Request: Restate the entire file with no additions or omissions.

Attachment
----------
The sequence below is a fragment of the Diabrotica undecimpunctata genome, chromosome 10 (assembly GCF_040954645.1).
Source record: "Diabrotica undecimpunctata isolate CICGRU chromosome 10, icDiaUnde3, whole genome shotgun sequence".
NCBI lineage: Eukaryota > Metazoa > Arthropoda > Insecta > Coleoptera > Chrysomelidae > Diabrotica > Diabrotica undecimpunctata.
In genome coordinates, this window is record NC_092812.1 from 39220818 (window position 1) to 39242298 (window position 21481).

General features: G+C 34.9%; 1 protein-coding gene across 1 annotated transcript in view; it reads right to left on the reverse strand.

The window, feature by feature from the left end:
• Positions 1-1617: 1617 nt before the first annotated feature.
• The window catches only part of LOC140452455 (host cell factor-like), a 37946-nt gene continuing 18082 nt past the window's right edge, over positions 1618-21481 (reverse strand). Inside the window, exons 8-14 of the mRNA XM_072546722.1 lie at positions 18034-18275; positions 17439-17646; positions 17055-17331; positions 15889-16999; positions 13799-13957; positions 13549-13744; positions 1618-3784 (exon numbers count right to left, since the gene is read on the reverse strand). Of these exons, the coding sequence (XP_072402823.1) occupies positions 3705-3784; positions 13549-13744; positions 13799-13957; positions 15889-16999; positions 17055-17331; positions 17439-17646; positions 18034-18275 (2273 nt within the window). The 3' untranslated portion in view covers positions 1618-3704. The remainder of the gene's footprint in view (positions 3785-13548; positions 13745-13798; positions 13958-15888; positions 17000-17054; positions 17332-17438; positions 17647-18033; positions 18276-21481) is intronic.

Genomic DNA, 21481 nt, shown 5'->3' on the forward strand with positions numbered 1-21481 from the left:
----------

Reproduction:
The sequence below is a fragment of the Diabrotica undecimpunctata genome, chromosome 10 (assembly GCF_040954645.1).
Source record: "Diabrotica undecimpunctata isolate CICGRU chromosome 10, icDiaUnde3, whole genome shotgun sequence".
NCBI lineage: Eukaryota > Metazoa > Arthropoda > Insecta > Coleoptera > Chrysomelidae > Diabrotica > Diabrotica undecimpunctata.
In genome coordinates, this window is record NC_092812.1 from 39220818 (window position 1) to 39242298 (window position 21481).

General features: G+C 34.9%; 1 protein-coding gene across 1 annotated transcript in view; it reads right to left on the reverse strand.

The window, feature by feature from the left end:
• Positions 1-1617: 1617 nt before the first annotated feature.
• The window catches only part of LOC140452455 (host cell factor-like), a 37946-nt gene continuing 18082 nt past the window's right edge, over positions 1618-21481 (reverse strand). Inside the window, exons 8-14 of the mRNA XM_072546722.1 lie at positions 18034-18275; positions 17439-17646; positions 17055-17331; positions 15889-16999; positions 13799-13957; positions 13549-13744; positions 1618-3784 (exon numbers count right to left, since the gene is read on the reverse strand). Of these exons, the coding sequence (XP_072402823.1) occupies positions 3705-3784; positions 13549-13744; positions 13799-13957; positions 15889-16999; positions 17055-17331; positions 17439-17646; positions 18034-18275 (2273 nt within the window). The 3' untranslated portion in view covers positions 1618-3704. The remainder of the gene's footprint in view (positions 3785-13548; positions 13745-13798; positions 13958-15888; positions 17000-17054; positions 17332-17438; positions 17647-18033; positions 18276-21481) is intronic.

Genomic DNA, 21481 nt, shown 5'->3' on the forward strand with positions numbered 1-21481 from the left: